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Books by Dr. Hollie

Culturally and Linguistically Responsive Teaching and Learning: Classroom Practices for Student Success

Implement these strategies and suggestions to support culturally and linguistically diverse students. The five pedagogical areas addressed in this resource are Classroom Management, Use of Text, Academic Vocabulary, Situational Appropriateness, and Learning Environment.

The Will to Lead, the Skill to Teach: Transforming Schools at Every Level

School improvement begins with self-examination and honest dialogue about socialization, bias, discrimination, and cultural insensitivity. In The Will to Lead, the Skill to Teach, the authors acknowledge both the structural and sociological issues that contribute to low-performing schools, and describe how leaders can create a healthy school culture. They offer multiple strategies and activities to improve classroom management, increase literacy, establish academic vocabulary, and create an engaging learning environment.

 

CLR Workbook

Strategies for Culturally and Linguistically Responsive Teaching and Learning

Provide teachers with concrete strategies to support instruction for students with culturally and linguistically diverse backgrounds. Incorporate the tools and tips in this resource into daily instruction to educate students of diverse backgrounds. Educators will learn to examine all aspects of teaching practices in order to be successful in educating all students to the expectation of today's standards. Use this professional resource to build an understanding of the significance of teaching practices, the classroom environment, and assignments in regards to the increasingly diverse student populations.

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The Oxford Handbook of African American Language

edited by Sonja Lanehart

Chapter 31 -  "Balancing Pedagogy with Theory: The Infusion of African American Language Research into Everday Pre-K-12 Teaching Practices" by Dr. Sharroky Hollie, Dr. Jamila Gillenwaters and Tamara Butler

The goal of The Oxford Handbook of African American Language is to provide readers with a wide range of analyses of both traditional and contemporary work on language use in African American communities in a broad collective. The Handbook offers a survey of language and its uses in African American communities from a wide range of contexts organized into seven sections: Origins and Historical Perspectives; Lects and Variation; Structure and Description; Child Language Acquisition and Development; Education; Language in Society; and Language and Identity. It is a handbook of research on African American Language (AAL) and, as such, provides a variety of scholarly perspectives that may not align with each other -- as is indicative of most scholarly research. The chapters in this book "interact" with one another as contributors frequently refer the reader to further elaboration on and references to related issues and connect their own research to related topics in other chapters within their own sections and the handbook more generally to create dialogue about AAL, thus affirming the need for collaborative thinking about the issues in AAL research. Though the Handbook does not and cannot include every area of research, it is meant to provide suggestions for future work on lesser-studied areas (e.g., variation/heterogeneity in regional, social, and ethnic communities) by highlighting a need for collaborative perspectives and innovative thinking while reasserting the need for better research and communication in areas thought to be resolved.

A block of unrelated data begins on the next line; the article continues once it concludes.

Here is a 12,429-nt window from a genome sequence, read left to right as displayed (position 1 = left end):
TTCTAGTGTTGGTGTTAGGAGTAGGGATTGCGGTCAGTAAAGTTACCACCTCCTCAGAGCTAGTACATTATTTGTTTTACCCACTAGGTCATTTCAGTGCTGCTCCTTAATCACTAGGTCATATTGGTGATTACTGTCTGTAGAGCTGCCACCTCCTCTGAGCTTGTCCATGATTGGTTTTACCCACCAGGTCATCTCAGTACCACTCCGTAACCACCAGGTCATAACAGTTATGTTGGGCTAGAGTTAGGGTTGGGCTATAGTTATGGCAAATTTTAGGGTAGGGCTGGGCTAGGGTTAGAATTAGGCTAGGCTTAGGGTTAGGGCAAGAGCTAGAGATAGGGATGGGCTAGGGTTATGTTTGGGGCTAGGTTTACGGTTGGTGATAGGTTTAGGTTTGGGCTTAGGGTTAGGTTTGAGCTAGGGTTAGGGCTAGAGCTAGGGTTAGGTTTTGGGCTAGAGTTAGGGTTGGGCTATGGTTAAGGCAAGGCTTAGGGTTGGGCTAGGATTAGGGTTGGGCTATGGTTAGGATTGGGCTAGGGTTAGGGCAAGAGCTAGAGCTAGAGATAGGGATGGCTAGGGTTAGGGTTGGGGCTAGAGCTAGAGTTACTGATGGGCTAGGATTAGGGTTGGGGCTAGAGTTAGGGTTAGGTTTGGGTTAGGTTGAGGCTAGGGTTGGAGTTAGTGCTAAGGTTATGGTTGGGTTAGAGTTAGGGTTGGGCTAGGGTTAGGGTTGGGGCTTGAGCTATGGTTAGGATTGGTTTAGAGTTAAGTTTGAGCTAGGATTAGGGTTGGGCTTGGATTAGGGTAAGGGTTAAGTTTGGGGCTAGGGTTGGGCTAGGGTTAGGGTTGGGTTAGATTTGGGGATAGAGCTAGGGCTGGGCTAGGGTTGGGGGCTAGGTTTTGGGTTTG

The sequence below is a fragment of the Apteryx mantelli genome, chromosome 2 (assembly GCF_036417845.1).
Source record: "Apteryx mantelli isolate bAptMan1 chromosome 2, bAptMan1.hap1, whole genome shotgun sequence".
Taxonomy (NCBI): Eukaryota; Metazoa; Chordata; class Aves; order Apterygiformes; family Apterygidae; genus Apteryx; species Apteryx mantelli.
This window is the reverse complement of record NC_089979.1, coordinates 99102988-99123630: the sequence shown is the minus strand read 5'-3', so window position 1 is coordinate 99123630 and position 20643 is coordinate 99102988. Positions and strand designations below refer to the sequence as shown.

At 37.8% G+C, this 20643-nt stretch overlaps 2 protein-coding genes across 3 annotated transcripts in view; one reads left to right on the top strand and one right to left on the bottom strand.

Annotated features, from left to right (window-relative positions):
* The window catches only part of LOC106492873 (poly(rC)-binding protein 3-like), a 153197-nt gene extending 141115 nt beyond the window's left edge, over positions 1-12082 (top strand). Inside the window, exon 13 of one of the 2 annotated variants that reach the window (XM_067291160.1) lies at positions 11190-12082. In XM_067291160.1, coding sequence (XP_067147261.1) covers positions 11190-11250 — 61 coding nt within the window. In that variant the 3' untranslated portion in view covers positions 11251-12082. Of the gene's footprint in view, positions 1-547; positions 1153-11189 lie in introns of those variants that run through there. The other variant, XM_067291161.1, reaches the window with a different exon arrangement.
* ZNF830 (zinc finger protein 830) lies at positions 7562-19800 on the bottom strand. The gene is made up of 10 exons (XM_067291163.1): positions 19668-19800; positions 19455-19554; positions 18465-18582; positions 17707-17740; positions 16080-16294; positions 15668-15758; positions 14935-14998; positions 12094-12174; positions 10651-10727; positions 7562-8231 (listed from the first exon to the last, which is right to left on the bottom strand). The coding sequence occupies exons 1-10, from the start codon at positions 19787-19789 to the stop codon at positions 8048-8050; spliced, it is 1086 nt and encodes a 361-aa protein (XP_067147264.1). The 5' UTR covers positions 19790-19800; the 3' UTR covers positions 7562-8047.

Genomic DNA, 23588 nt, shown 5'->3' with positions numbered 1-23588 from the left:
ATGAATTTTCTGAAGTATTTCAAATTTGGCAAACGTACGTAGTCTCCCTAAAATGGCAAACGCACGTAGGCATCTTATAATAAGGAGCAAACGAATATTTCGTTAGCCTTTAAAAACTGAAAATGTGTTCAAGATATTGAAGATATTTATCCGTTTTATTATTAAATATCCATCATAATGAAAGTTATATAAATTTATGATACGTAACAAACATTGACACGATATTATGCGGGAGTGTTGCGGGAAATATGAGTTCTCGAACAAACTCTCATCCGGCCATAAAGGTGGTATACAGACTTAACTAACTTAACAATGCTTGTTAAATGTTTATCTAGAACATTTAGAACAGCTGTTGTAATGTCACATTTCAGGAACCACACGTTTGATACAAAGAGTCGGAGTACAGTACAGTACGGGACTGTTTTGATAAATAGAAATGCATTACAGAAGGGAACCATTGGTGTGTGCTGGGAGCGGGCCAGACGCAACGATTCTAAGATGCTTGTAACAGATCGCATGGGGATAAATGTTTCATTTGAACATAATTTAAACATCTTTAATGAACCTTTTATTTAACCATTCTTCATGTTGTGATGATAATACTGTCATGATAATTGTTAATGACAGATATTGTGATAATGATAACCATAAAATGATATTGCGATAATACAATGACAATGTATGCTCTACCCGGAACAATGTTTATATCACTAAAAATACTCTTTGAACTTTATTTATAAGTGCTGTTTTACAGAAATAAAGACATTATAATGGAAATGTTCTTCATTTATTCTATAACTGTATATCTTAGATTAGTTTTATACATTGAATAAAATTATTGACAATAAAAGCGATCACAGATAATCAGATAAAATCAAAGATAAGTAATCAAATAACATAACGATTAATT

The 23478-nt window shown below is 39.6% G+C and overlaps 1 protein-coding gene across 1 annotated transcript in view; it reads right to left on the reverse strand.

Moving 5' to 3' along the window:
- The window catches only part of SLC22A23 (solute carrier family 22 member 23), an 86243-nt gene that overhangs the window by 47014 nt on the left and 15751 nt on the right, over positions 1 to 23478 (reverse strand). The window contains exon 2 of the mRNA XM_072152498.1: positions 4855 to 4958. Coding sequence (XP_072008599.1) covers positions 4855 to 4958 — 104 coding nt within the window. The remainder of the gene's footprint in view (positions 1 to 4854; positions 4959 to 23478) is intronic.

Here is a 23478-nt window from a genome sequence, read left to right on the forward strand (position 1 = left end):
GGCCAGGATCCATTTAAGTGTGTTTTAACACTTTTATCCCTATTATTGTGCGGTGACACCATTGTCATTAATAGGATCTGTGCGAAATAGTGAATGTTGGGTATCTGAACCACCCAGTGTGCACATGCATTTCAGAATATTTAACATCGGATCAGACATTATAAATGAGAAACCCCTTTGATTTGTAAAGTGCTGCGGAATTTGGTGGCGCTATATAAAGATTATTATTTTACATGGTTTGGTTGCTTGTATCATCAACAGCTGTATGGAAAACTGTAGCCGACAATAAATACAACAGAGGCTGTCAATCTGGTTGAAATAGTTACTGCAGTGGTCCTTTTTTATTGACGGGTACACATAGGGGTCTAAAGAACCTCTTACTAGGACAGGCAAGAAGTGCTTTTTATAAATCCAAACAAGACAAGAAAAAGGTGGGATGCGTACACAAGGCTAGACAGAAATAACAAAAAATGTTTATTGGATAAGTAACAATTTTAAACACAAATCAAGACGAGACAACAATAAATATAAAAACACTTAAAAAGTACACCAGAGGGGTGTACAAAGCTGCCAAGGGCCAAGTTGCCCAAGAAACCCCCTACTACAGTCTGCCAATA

Proud to be different

Proud To Be Different: Ethnocentric Charter Schools in America edited by Robert A. Fox and Nina K. Buchanan

Chapter 3 "A Model for Educating African American Students by Dr. Sharroky Hollie and Dr. Tonikiaa Orange

This is a book about ethnocentric niche charter schools. What are they? When did they first appear? From where did the term come? How do they differ from regular charter schools and from district-run traditional public schools? Each subject chapter was created by a team consisting of at least one educational researcher and at least one charter school practitioner. The goal is to make the book readable for everyone (policymakers, parents, teachers, older students) while providing a framework of rigor from which to view each charter school. Hence: the teams. The authors took special pains to create a book which exhibits the objectivity of the educational researcher while, at the same time, inviting the reader into each school by painting a human picture of its ethos. Each chapter contains a description of the school told by people who actually taught or learned or sent their children there.

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